- October 3, 2016
- Roger Johns
One of the most delightful discoveries I’ve made since taking up the writing life is that while writing is a solitary endeavor, it need not be a solitary life. During the last few years, as I’ve traveled the road from aspiring writer to soon-to-be published writer, I’ve spent quite a bit of time at book signings and launch parties, the New York Pitch Fest, several iterations of the Atlanta Writers Conference, a few book festivals, many meetings of writers’ associations such as the Atlanta Writers Club and the Georgia Romance Writers, and many, many meetings with critique groups and critique partners. And, a few weeks ago, I attended my first Bouchercon–a nationwide convention devoted to writers and readers of mysteries and thrillers.
Every one of these events serves a very specific and valuable function, in terms of building a writing career–agents and editors are met, ideas are pitched, one’s skin is thickened to the professional grade of toughness required to survive in the book business, the craft of writing is learned and learned and learned some more, and at some point, if the stars line up just right, all of this going and doing creates a bridge you can cross into the realm of the published author. All of these things are good and necessary and, without a doubt, some of the finest moments one can experience along the trail. But, wait, wait, there’s more . . .
That ‘more’ is the opportunity to make so many wonderful personal connections along the way. One can never have too many real friends and, as I’ve discovered, the writing world is a fruitful place to find them. Everyone in the writing community is struggling toward the same goals, running into the same challenges, suffering the same worries, and riding high on the same joys. Plus, we’re all motivated and captivated by the same obsession–the desire to read and write good stories.
Maybe it’s just me, but of all the hundreds and hundreds of people I’ve met through my involvement in the writing community, the iconic solitary, curmudgeonly writer has rarely been one of them. In fact, as I sit here, writing this, I can’t think of a single one. The open-arms welcome seems to be standard operating procedure.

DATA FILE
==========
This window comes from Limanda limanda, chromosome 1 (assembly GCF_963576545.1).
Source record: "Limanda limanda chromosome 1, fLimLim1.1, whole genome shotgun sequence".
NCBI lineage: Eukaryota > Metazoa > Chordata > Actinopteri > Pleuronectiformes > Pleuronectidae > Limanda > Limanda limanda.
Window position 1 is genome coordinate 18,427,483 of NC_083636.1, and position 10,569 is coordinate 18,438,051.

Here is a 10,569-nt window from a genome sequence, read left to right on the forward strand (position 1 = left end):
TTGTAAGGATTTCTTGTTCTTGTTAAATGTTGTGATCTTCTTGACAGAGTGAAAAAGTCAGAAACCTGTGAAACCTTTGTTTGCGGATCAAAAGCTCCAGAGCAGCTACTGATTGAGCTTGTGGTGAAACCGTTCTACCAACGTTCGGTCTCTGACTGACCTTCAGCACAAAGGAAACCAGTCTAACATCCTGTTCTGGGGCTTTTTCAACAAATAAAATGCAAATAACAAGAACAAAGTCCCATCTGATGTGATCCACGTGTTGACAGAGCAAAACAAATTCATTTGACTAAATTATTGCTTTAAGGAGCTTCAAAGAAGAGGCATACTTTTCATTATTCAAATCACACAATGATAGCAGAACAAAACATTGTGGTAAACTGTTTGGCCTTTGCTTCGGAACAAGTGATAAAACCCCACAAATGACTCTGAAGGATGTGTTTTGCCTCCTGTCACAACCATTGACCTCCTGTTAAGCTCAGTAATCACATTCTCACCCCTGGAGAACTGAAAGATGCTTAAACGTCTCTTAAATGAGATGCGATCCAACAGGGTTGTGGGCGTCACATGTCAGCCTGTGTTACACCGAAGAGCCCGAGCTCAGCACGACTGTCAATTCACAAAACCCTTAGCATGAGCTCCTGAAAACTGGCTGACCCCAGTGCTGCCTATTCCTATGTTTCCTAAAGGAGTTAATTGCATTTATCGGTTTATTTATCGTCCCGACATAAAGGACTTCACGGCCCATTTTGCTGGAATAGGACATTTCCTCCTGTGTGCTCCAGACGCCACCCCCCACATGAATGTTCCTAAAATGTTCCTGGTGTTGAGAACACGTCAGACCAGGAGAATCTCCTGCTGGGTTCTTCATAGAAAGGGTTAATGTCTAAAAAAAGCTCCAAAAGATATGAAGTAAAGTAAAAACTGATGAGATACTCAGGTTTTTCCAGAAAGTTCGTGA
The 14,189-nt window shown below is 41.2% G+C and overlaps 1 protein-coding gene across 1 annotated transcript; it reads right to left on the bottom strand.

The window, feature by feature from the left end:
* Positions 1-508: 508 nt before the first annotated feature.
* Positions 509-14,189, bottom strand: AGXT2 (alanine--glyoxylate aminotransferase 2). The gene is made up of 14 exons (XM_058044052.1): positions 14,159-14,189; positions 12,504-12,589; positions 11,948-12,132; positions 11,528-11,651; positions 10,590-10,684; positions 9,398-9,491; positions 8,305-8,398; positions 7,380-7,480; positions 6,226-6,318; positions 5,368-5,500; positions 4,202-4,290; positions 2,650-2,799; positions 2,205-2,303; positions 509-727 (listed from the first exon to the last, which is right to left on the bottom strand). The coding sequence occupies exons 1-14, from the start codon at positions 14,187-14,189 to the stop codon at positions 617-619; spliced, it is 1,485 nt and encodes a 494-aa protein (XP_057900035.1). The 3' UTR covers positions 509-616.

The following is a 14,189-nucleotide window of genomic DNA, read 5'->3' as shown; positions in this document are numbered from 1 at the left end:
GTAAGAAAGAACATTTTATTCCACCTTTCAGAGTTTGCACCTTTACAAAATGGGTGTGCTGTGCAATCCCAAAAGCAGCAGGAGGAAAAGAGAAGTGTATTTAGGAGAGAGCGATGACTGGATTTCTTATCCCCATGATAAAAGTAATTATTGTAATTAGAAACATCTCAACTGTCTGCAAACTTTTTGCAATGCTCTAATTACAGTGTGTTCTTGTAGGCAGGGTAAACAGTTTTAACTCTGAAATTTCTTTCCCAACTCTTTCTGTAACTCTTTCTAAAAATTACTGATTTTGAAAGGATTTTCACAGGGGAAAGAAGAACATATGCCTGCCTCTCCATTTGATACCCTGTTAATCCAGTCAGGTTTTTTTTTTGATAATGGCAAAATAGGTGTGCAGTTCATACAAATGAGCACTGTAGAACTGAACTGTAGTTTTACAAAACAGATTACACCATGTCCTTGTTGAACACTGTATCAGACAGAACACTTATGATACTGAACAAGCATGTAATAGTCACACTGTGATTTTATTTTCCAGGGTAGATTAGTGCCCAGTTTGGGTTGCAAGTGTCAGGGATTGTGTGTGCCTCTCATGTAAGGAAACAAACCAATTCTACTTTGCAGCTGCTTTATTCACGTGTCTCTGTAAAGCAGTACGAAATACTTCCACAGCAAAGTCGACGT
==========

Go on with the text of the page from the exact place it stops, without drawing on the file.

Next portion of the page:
As one of the big-name writers on the program at Bouchercon explained to an auditorium packed to the walls with readers and writers that success in the writing business is not a zero-sum game–in fact, it’s just the opposite. When the number of good mysteries and thrillers increases, the number of opportunities for people to become readers of such books increases, and the number of readers and fellow authors to connect with grows, as well. Amen, to that. And it was impossible not to notice that the writers who sat together on the panel presentations frequently seemed to be long-time friends with each other. During the book-signings and the meet-and-greet sessions that followed the panels, it was evident that there were a great many writer-reader friendships on display, as well.
So, while for some, the solitary act of writing may lead down that shadowy corridor into a cloistered life, I’ll take a pass on that. Yes, I do like long, uninterrupted stretches of time to get the writing done, but I also like long, uninterrupted stretches of time with the people that make the writing so worthwhile to begin with. And what a great bunch of folks, it is. As if the chance to tell stories for a living weren’t an attractive enough proposition already.
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